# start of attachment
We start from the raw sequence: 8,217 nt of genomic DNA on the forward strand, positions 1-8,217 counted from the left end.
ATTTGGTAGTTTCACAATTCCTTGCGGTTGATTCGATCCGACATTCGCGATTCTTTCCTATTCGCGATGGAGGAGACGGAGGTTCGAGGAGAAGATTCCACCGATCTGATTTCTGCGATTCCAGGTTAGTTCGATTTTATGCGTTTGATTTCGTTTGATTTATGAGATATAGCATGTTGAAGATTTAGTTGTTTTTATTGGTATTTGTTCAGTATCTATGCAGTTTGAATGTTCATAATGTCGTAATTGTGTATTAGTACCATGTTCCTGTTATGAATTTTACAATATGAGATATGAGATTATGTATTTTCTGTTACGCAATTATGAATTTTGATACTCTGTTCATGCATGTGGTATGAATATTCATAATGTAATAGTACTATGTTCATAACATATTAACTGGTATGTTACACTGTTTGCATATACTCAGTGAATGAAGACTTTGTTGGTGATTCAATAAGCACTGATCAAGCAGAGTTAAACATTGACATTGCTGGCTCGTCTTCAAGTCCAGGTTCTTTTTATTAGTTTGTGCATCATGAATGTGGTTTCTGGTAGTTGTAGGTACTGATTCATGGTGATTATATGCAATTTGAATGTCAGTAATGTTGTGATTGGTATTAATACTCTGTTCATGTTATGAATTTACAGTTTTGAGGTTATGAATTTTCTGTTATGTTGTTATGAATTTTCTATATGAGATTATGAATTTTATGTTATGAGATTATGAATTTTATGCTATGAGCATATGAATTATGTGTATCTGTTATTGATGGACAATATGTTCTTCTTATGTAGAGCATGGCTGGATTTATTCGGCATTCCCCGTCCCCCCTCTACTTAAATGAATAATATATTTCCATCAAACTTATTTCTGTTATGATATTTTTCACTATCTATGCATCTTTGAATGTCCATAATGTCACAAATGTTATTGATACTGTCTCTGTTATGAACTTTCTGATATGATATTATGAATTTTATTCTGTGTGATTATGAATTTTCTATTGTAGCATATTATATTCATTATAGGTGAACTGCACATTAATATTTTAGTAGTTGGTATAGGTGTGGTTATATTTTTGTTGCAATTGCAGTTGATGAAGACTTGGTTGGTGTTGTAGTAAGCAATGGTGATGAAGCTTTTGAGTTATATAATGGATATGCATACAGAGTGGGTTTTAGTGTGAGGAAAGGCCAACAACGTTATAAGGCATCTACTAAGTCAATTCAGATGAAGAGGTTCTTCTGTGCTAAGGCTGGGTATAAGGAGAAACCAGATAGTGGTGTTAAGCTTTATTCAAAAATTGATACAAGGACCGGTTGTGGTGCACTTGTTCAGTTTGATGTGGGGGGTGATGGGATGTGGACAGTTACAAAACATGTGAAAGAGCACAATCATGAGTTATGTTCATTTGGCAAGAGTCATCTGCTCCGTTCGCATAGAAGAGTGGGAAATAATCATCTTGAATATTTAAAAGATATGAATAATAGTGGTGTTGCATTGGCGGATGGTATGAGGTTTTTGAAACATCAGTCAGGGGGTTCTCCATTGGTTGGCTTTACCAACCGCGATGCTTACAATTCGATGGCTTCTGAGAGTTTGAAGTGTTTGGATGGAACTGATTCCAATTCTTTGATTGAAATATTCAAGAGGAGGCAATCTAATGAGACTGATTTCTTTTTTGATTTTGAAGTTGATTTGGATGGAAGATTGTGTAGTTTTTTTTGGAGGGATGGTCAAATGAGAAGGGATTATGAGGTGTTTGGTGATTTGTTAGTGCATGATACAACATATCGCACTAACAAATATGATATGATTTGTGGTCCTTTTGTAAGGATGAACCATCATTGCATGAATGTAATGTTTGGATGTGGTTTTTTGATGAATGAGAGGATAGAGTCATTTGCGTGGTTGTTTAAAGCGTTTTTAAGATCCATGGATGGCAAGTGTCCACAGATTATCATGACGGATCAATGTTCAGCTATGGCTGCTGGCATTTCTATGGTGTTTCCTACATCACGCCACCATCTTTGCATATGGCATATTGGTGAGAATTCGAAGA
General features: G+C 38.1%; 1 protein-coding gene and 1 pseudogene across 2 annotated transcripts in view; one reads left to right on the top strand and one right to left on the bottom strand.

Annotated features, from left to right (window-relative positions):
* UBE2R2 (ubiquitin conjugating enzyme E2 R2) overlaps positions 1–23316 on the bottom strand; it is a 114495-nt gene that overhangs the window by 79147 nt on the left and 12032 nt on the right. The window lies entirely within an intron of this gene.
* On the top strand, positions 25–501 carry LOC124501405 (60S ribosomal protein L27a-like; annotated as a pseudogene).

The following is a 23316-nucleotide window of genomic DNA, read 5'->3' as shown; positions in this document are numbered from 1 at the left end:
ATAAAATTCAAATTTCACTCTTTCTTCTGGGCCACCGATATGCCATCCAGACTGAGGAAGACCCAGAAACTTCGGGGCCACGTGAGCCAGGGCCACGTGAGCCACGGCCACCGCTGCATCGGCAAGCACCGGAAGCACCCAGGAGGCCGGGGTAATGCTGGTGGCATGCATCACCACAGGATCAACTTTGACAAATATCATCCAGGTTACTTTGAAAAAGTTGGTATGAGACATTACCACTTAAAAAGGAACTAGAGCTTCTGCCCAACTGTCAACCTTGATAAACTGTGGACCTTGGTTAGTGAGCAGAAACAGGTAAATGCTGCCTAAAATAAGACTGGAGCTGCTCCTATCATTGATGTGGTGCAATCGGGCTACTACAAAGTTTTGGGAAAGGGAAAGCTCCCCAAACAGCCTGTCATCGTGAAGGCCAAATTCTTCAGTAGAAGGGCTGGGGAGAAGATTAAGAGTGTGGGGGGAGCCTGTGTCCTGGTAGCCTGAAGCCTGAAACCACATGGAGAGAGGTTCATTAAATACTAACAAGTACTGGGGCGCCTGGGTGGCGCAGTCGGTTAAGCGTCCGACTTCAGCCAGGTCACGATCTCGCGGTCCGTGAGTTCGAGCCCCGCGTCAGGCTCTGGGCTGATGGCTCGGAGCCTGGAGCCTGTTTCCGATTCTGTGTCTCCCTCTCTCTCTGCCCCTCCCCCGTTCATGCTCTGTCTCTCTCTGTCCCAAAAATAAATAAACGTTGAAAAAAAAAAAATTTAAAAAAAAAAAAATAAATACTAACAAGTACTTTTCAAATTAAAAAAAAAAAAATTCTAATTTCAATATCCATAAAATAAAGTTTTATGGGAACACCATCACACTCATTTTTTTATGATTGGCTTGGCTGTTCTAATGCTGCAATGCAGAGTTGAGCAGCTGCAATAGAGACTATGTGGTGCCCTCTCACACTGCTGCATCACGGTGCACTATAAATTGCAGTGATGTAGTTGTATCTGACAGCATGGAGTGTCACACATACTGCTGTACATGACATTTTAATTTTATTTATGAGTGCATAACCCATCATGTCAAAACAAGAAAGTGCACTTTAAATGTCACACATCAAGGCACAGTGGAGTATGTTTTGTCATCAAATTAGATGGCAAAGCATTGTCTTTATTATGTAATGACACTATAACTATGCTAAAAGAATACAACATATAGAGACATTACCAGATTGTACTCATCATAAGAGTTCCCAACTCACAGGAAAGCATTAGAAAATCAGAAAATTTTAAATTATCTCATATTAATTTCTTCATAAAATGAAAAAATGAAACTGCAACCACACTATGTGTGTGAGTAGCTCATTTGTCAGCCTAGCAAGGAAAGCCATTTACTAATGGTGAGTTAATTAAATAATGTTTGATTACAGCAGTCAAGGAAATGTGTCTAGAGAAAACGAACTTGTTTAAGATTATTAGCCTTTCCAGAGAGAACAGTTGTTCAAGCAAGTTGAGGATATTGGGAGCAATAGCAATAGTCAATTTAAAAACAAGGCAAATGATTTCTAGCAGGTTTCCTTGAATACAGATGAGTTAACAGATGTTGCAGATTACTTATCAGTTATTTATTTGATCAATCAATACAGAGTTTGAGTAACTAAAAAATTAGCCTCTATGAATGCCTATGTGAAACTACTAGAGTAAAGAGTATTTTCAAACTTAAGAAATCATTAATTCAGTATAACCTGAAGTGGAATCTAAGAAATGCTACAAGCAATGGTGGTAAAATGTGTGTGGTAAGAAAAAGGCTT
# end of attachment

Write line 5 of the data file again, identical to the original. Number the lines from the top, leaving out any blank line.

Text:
* UBE2R2 (ubiquitin conjugating enzyme E2 R2) overlaps positions 1–23316 on the bottom strand; it is a 114495-nt gene that overhangs the window by 79147 nt on the left and 12032 nt on the right. The window lies entirely within an intron of this gene.